Retention policies revert to previous levels, and consumption and storage tick back up, or
Data retention remains at a reduced level. In this case, optimization would likely be a one-time thing, since customers cannot indefinitely cut storage time.
Besides these optimizations by existing customers, Snowflake also mentioned that the “[..] CFO being in the business […] artificially constraining the demand because of the general anxiety that exists in the economy. So that really needs to start lifting. And that will happen.”
We see: Snowflake is at the epicenter of cost optimizations from all sides, but this quarter, especially from older customer cohorts with a high Snowflake bill.
Couple that with uncertainty and lack of visibility by Snowflake’s management, et voilà: We’ve got a revised full-year outlook.
Here are some exemplary quotes about uncertainty, optimization, and lack of visibility:
“This may well continue near term, but cycles like this eventually run their course. Our conviction in the long-term opportunity remains unchanged.”
“It is challenging to identify a single cause of the consumption slowdown between Easter and today.”
“This, in the past, is we literally saw four weeks in April where there was no week-over-week growth per se or not material.”
“[..] customers remain hesitant to sign large multi-year deals.”
“[..] and that we don't have real strong visibility in terms of, "Okay, when is it all going to be different?”
Fortunately, we can also report positives:
The number of queries is up 57% YoY, outpacing revenue. However, queries are running more efficiently, so upside might be muted by the efficiency gain.
Snowpark went from 20% in “one quarter to 30% of our customers using it on at least a weekly basis. We think that's going to go to 100%.” Awesome! Snowflake also highlighted the competitive advantage of Snowpark, not just from a technical perspective, but also from a price perspective.
Finally, Snowflake launched another industry vertical of its Data Cloud: The Manufacturing Cloud: “supply chain management will be the most network segment of all industries that we're operating in.” Exciting!
Long-term thesis intact. Short-term: cloudy
I got reminded that AWS is the closest proxy for Snowflake’s performance. AWS also issued an uninspiring full-year outlook. Guiding down two quarters in a row shows that Snowflake has little to no visibility.
I also disliked low total customer growth and decelerating RPO.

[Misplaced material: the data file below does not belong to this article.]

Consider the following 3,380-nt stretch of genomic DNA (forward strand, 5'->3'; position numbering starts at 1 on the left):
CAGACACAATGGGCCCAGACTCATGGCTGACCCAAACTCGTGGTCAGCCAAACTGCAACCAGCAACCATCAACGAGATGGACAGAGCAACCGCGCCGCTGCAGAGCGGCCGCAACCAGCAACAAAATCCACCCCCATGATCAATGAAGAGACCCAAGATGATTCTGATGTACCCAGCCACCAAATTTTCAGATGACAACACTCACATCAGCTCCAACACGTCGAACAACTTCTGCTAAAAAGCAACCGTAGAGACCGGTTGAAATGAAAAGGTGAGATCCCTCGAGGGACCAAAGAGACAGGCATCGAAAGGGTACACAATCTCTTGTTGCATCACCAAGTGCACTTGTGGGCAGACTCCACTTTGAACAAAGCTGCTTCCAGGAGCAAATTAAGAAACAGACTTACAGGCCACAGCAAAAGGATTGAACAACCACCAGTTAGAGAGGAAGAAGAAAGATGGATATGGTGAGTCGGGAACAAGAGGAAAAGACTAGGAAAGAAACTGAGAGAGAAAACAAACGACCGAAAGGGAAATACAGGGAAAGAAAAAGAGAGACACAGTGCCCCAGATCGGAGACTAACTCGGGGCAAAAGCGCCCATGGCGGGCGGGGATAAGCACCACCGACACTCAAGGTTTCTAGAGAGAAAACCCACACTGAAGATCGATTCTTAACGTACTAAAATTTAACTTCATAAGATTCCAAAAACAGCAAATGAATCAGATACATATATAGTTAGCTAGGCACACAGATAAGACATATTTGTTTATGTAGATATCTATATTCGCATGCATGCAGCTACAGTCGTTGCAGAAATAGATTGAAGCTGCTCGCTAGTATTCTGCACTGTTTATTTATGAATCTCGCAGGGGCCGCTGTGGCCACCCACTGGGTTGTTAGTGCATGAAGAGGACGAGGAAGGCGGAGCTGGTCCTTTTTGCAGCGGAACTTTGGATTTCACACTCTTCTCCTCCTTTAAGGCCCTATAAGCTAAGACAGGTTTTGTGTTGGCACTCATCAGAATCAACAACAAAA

Healthy data sharing metrics, record Free Cash Flow and strong large customer growth are bright spots amidst cloud cost optimization.
Short-term, the upside for Snowflake seems limited. Its proud valuation is not supported by its fundamentals, even if that could change quickly with consumption-based businesses like Snowflake. I just wouldn’t count on it for the remainder of this year.
What if we look beyond 2023?
Long-term, Snowflake is a promising company in the early innings of its potential, powered by an in-demand product, strong network effects, and multifold tailwinds:
AI & Data Gravity
Platforming undigitized industry verticals, like supply chain
My Investing Decision
The lack of short-term upside, uncertainty, and lack of visibility reduce my current conviction in Snowflake. For now, I’ll opportunistically reduce my allocation to a low-teens position.
Long-term, I’m optimistic, and I think the market is as well: Despite the after-hour sell-off, Snowflake is up 19% since its report. Partially, this is also due to the general NASDAQ rally.
The main question investors need to ask themselves are:
Investing short-term or long-term?
There’s not just buy or sell: How to size an allocation?
Ultimately, that’s a very personal decision to make.
Thanks much for reading & Happy Investing!
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Disclaimer: This text is for entertainment purposes only and does not represent any investment advice, stock buying or selling recommendation, or any other financial advice. So please always do your own due diligence and make your own decisions. See our disclaimer for more details.